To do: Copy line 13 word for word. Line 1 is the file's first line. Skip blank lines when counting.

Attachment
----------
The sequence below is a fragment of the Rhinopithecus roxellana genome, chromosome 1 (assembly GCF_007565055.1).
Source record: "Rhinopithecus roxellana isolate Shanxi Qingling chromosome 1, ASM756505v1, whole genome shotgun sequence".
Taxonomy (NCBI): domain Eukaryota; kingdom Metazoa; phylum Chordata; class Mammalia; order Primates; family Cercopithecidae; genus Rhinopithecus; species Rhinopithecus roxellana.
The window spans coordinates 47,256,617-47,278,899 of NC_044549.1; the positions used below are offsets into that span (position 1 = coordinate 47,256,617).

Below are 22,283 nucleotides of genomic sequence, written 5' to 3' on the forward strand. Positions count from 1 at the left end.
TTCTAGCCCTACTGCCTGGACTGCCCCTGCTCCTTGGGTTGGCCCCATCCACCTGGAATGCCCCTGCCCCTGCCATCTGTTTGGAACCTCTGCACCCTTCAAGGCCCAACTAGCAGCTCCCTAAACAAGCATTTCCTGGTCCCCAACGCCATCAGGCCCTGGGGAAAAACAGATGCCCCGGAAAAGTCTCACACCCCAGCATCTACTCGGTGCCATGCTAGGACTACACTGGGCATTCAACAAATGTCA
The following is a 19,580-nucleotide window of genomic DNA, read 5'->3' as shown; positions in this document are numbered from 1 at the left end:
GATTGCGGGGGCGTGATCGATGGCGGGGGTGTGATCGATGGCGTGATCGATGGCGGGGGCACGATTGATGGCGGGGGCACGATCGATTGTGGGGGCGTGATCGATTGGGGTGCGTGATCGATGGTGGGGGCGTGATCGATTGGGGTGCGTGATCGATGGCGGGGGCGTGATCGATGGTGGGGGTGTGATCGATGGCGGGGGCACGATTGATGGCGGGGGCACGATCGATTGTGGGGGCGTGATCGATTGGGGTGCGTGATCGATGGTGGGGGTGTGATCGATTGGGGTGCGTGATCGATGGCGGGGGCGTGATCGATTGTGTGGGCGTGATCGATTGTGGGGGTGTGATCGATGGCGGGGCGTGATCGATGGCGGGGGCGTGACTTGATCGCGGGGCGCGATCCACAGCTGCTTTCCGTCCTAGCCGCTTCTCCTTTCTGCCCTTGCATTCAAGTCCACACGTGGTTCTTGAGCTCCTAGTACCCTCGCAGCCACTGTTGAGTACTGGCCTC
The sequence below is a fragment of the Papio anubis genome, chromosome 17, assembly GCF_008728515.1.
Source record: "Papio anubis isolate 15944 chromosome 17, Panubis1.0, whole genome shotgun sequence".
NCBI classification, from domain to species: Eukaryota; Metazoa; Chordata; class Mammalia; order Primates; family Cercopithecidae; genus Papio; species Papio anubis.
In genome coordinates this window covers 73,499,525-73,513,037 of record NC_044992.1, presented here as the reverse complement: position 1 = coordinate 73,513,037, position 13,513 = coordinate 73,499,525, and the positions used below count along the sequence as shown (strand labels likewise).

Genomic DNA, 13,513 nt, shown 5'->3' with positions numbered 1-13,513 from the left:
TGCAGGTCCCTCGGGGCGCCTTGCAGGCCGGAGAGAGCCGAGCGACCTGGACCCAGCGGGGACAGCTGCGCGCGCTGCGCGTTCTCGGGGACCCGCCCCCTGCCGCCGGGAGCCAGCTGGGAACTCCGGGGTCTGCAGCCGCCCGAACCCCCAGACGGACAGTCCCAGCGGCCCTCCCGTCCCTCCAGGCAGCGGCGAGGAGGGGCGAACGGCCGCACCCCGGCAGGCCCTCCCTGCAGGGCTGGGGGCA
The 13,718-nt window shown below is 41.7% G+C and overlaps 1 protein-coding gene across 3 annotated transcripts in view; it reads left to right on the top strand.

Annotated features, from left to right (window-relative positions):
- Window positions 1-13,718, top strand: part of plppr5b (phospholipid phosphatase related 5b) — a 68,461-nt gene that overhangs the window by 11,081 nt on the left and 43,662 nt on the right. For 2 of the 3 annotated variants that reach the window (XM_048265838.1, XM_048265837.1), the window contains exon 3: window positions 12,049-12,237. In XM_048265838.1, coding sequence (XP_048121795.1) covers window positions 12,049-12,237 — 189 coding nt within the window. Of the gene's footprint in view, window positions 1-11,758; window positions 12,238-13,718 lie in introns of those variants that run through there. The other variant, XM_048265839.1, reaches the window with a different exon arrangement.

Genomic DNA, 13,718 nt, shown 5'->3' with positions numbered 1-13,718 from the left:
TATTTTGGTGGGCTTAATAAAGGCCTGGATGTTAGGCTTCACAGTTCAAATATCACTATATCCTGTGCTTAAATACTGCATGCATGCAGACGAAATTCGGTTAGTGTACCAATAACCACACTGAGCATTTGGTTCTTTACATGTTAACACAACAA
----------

Genomic DNA, 13,513 nt, shown 5'->3' with positions numbered 1-13,513 from the left: